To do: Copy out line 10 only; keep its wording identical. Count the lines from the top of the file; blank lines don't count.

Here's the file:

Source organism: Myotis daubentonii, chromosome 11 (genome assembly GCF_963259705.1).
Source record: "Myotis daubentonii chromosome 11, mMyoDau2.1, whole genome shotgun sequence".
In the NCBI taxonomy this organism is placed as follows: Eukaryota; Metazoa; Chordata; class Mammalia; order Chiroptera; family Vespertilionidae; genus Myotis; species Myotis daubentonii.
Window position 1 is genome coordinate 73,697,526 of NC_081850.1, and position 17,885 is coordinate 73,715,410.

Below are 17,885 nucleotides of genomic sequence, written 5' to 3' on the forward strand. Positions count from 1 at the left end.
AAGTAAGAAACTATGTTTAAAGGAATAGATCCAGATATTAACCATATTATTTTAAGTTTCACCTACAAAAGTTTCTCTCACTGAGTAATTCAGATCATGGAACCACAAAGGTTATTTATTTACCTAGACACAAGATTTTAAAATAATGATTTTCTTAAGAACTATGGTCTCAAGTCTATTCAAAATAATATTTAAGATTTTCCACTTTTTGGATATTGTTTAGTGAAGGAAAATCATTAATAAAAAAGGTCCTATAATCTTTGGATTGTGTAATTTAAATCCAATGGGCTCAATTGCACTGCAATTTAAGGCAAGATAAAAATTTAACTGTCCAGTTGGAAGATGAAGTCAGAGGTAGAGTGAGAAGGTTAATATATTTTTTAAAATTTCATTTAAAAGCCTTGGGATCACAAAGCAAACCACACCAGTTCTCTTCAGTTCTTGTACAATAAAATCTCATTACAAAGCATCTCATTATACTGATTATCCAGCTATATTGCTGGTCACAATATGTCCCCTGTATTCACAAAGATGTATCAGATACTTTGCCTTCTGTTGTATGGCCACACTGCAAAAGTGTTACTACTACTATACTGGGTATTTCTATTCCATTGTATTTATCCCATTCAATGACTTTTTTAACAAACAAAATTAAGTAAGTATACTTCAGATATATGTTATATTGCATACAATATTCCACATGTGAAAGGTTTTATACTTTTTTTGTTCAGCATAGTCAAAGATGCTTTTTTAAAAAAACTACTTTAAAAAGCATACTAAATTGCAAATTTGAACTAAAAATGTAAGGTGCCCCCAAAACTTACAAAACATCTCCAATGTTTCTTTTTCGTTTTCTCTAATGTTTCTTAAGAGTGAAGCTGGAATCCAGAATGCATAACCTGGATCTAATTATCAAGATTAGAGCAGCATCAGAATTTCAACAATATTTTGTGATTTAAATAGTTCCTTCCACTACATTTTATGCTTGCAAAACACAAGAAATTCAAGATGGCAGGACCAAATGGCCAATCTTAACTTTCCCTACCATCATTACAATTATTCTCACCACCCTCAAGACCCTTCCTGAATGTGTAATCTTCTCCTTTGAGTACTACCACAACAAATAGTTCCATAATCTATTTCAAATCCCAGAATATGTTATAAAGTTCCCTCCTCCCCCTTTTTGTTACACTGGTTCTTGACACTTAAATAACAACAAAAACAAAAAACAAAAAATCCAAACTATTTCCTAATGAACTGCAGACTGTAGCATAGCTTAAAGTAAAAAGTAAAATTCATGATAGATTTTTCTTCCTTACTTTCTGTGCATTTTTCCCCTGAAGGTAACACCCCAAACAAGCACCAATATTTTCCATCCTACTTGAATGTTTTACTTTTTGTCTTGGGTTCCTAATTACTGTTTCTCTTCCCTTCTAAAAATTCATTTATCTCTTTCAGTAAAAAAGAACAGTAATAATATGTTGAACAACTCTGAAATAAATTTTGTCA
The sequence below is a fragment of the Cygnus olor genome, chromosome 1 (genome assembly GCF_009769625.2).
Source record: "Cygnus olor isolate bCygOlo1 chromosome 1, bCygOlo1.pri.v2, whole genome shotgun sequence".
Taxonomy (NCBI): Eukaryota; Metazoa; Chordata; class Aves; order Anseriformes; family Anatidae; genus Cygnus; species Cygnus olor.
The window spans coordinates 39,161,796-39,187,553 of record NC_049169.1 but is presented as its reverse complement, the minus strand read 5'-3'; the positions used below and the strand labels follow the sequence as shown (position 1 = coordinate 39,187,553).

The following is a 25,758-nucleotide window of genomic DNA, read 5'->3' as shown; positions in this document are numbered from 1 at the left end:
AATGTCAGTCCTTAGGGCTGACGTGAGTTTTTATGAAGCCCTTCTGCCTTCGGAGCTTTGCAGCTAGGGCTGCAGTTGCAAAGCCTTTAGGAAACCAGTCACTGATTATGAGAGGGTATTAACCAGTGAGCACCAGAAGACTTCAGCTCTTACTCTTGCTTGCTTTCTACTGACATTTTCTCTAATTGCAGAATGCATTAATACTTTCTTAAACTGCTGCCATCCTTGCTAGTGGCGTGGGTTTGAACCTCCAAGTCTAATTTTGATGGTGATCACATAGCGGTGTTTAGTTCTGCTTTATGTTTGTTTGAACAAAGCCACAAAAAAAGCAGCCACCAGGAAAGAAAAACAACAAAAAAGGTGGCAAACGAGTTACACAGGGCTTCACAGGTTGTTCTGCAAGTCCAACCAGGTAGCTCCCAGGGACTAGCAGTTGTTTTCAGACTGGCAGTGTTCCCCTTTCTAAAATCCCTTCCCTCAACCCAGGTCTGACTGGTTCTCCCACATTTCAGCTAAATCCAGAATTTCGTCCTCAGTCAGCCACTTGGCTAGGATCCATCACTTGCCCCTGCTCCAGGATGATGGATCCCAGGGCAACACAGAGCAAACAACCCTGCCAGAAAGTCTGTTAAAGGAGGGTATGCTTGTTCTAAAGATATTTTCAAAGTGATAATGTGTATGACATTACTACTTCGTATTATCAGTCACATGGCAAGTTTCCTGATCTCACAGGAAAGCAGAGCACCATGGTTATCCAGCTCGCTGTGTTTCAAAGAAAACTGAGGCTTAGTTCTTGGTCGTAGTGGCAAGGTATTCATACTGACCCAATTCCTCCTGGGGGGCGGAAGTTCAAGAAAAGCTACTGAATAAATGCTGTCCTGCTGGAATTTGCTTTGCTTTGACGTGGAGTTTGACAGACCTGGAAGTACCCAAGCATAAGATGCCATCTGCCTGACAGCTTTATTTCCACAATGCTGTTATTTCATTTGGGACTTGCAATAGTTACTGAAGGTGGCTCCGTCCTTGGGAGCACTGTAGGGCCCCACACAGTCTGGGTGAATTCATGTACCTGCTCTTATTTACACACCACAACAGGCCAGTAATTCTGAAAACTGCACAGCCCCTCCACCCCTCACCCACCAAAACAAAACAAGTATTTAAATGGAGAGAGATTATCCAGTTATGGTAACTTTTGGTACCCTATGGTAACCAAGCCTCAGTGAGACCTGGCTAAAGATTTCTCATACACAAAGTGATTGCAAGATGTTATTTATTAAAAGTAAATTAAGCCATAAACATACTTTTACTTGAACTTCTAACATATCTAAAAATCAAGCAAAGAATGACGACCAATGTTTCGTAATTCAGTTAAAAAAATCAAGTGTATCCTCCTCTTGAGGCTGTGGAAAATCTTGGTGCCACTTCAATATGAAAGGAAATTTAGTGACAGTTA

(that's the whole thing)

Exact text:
The window spans coordinates 39,161,796-39,187,553 of record NC_049169.1 but is presented as its reverse complement, the minus strand read 5'-3'; the positions used below and the strand labels follow the sequence as shown (position 1 = coordinate 39,187,553).